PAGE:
About 900 new undergraduate students started their first full week of classes at Wingate University today.
The class is more diverse, with a higher proportion (47 percent) being students of color than last year’s new-student class. More students are also coming from out of state, with 55 percent hailing from North Carolina, compared with 61 percent a year ago.
In addition, the average academic profile of incoming students, in terms of SAT score and grade-point average, is higher this year than last.
“The average profile of our first-year students, both academically and demographically, is encouraging,” says Liz Biggerstaff, director of undergraduate admissions. “This class shows that Wingate resonates with and attracts a wide range of students.”
The University expects to have 3,563 total students (including graduate/professional students) enrolled this fall, including 2,542 undergrads.
Wingate has made the transition to college life easier for a particular subset of undergraduates: those who are the first in their family to attend college. A grant from the University’s Board of Visitors helped establish First-Generation Orientation, a special bridge program in which 50 first-generation students arrived on campus a couple of days before their peers for special programming to help them learn their way around campus, meet faculty/staff members and generally get acclimated to living at Wingate.
Monthly workshops will be held throughout the year to assist students in the program with their study habits, time management and other aspects of college life. More than 30 of the participants in First-Generation Orientation are living together in a “living/learning community.”
When incoming freshmen get around to declaring a major, they’ll have a new health-sciences option this year: Wingate began both bachelor’s and master’s programs in public health this semester. The master’s program is fully online.
The public health program is a timely addition to Wingate’s group of health-sciences offerings. With the pandemic still causing problems around the world, public health is certainly in the spotlight, especially as the Delta variant continues to spread. As a result, although the University is not requiring students to be vaccinated, it is taking a cautious approach to the semester.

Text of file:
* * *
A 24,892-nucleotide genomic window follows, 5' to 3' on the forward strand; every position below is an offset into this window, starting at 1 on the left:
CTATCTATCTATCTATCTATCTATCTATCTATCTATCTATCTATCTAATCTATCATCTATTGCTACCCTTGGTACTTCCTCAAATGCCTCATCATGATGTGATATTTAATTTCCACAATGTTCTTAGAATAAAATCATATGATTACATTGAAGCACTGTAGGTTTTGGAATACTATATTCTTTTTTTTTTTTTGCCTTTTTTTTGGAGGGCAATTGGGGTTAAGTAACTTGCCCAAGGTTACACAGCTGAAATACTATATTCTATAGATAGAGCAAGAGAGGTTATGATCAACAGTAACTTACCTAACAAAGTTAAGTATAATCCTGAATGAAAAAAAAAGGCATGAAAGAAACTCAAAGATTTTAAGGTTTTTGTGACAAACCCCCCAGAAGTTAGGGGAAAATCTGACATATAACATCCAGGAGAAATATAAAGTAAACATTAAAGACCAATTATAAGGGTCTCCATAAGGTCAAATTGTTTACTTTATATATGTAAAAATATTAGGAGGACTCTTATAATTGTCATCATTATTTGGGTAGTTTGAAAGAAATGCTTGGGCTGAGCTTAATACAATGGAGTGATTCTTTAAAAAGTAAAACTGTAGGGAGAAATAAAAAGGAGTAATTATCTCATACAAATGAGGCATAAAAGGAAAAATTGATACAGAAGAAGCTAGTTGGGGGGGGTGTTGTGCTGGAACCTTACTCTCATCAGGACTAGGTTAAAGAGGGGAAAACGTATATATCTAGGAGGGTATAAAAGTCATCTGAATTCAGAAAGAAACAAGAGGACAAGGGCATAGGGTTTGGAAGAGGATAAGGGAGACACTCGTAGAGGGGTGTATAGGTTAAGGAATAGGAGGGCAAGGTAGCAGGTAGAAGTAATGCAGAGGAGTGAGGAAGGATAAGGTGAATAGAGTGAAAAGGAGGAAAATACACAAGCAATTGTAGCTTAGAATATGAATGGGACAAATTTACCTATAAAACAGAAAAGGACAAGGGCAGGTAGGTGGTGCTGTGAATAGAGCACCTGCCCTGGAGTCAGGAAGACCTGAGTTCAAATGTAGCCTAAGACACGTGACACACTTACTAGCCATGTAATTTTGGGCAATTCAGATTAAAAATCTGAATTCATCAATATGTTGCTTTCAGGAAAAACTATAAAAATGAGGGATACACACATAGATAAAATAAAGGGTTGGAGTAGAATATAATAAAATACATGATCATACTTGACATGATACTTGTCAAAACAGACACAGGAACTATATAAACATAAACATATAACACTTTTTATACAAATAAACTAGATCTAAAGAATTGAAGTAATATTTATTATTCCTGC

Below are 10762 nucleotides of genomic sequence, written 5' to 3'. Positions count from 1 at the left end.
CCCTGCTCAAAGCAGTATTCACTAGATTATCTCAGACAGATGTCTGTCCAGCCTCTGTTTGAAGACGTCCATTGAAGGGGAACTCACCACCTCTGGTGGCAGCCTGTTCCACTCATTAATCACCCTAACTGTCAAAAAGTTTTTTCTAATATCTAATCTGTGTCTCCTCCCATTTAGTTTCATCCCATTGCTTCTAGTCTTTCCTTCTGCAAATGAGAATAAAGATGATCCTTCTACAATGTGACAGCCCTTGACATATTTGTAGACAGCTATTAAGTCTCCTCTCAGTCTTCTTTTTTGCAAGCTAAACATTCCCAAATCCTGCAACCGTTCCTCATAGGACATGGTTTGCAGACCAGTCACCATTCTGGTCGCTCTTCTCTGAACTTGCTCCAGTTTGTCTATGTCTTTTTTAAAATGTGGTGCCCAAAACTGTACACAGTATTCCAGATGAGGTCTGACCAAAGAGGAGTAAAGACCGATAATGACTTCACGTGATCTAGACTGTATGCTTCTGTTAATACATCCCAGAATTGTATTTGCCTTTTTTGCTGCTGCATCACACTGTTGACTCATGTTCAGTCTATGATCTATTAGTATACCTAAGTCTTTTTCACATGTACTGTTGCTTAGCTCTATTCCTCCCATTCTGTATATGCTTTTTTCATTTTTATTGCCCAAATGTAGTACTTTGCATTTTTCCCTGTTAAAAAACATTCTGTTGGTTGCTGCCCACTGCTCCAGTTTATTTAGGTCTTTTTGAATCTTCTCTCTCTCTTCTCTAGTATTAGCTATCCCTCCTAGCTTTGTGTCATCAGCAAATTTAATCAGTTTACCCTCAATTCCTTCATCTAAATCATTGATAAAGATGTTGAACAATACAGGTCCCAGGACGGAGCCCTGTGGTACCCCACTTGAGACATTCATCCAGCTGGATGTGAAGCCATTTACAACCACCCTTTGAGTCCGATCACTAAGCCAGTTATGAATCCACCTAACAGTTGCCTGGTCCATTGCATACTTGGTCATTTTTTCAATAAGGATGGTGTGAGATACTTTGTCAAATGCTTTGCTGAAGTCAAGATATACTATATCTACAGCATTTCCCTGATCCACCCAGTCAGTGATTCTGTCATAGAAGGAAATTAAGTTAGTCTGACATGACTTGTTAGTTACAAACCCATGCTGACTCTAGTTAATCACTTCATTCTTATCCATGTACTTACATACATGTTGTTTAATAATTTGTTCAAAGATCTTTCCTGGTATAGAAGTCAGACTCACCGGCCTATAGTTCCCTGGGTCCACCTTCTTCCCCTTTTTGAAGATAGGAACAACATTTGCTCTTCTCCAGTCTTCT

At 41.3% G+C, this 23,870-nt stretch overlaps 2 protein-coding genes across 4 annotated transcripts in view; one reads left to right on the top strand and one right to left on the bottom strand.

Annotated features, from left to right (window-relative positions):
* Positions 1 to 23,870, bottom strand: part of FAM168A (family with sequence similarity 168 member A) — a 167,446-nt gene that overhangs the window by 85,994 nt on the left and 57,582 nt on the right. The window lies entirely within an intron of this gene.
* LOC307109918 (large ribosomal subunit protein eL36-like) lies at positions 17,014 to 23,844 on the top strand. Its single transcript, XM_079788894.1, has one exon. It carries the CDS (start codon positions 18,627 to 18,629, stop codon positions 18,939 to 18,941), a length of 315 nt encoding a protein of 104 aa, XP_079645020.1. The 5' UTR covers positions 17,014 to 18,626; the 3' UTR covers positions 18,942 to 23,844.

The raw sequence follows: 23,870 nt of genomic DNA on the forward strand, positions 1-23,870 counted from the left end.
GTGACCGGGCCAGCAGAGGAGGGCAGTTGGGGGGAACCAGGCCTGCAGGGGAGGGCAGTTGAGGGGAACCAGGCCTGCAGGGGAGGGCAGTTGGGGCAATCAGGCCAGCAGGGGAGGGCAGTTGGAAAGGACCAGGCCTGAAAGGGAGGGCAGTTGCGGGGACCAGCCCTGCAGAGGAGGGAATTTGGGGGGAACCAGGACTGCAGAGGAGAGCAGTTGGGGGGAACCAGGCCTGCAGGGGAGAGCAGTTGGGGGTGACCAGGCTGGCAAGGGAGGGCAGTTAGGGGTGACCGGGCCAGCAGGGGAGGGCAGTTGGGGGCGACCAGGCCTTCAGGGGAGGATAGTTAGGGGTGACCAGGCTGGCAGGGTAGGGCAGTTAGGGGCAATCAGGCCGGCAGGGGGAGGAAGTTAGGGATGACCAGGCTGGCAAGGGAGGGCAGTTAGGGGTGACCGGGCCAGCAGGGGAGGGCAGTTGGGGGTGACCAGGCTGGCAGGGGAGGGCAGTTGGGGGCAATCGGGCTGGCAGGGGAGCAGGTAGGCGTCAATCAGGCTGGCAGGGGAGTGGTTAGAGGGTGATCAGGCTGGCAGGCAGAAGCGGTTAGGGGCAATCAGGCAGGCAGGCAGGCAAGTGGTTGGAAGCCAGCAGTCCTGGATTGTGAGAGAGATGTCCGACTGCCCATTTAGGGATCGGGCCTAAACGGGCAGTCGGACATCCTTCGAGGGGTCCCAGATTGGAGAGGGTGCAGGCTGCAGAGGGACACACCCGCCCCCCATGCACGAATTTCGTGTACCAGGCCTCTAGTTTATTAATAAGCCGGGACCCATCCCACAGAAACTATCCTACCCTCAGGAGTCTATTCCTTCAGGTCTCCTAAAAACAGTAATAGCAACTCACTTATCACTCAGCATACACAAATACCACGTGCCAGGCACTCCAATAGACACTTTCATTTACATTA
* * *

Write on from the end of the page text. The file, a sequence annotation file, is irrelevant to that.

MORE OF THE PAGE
Face coverings are required for everyone indoors, except for professors who are vaccinated and can stay an appropriate distance away from their students. Students are being strongly encouraged to get vaccinated against Covid-19, and those who don’t are subject to weekly random Covid testing. Vaccinations are offered free of charge in the Health Center. Students attending this evening’s Street Fair can also receive either a Moderna or a Johnson & Johnson vaccine on the spot.
For all students, the academic year promises a return to something that more closely resembles a typical college experience after over a year of pandemic-induced restrictions. Classes are nearly all in-person, more events will take place on campus, and athletic events will be at full capacity for spectators. As with most things related to Covid, the circumstances could change, especially considering the Delta surge, so students are being asked to remain flexible and understanding as the University continues to navigate the pandemic.
Students might also find themselves learning in the glass-walled classroom in the newly renovated Crowder Welcome Center, housed in the Dickson-Palmer Building. The CWC is the new home of the Admissions Office and will serve as the first port of call for prospective students. The Dickson-Palmer Building also houses Wingate Outfitters, Starbucks, the Student Veterans Organization, the Academic and Career Development Center, and the Office of Marketing and Events, and also has space for student organizations to meet.
August 23, 2021